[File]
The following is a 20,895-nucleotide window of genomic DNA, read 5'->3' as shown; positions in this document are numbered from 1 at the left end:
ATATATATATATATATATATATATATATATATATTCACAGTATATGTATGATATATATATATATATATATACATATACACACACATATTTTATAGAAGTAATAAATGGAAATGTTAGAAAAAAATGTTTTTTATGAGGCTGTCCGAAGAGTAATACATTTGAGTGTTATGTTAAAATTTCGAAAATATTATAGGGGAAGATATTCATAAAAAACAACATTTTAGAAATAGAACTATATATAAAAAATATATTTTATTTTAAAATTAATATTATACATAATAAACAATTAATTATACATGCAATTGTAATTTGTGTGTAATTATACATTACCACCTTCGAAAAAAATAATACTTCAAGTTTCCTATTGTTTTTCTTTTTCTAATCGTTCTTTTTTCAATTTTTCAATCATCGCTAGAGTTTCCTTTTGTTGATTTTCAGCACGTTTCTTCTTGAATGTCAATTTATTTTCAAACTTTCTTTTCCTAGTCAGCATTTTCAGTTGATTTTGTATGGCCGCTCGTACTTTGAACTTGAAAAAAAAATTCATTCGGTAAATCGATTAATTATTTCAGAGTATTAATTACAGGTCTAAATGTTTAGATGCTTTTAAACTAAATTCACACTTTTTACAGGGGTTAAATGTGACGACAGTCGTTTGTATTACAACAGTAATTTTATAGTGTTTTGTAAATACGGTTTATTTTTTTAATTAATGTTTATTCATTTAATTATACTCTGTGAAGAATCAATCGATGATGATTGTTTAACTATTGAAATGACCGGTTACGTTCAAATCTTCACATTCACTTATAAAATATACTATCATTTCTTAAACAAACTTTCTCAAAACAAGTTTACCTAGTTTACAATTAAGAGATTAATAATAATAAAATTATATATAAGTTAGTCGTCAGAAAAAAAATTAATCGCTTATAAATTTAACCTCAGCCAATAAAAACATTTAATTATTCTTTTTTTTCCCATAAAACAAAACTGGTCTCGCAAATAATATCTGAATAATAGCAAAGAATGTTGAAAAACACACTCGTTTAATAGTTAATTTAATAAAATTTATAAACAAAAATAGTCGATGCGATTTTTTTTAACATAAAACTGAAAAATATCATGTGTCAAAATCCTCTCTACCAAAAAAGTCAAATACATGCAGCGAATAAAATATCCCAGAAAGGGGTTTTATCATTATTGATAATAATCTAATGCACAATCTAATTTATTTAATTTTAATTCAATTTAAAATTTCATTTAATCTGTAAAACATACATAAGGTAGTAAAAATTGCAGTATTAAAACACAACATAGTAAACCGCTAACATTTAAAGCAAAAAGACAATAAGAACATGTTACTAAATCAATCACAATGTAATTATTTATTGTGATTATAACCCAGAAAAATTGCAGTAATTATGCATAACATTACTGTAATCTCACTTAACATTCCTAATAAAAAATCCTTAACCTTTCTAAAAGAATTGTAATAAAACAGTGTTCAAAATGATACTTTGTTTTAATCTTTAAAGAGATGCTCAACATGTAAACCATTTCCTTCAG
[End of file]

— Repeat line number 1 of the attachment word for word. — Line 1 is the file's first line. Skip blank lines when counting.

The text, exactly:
The following is a 20,895-nucleotide window of genomic DNA, read 5'->3' as shown; positions in this document are numbered from 1 at the left end: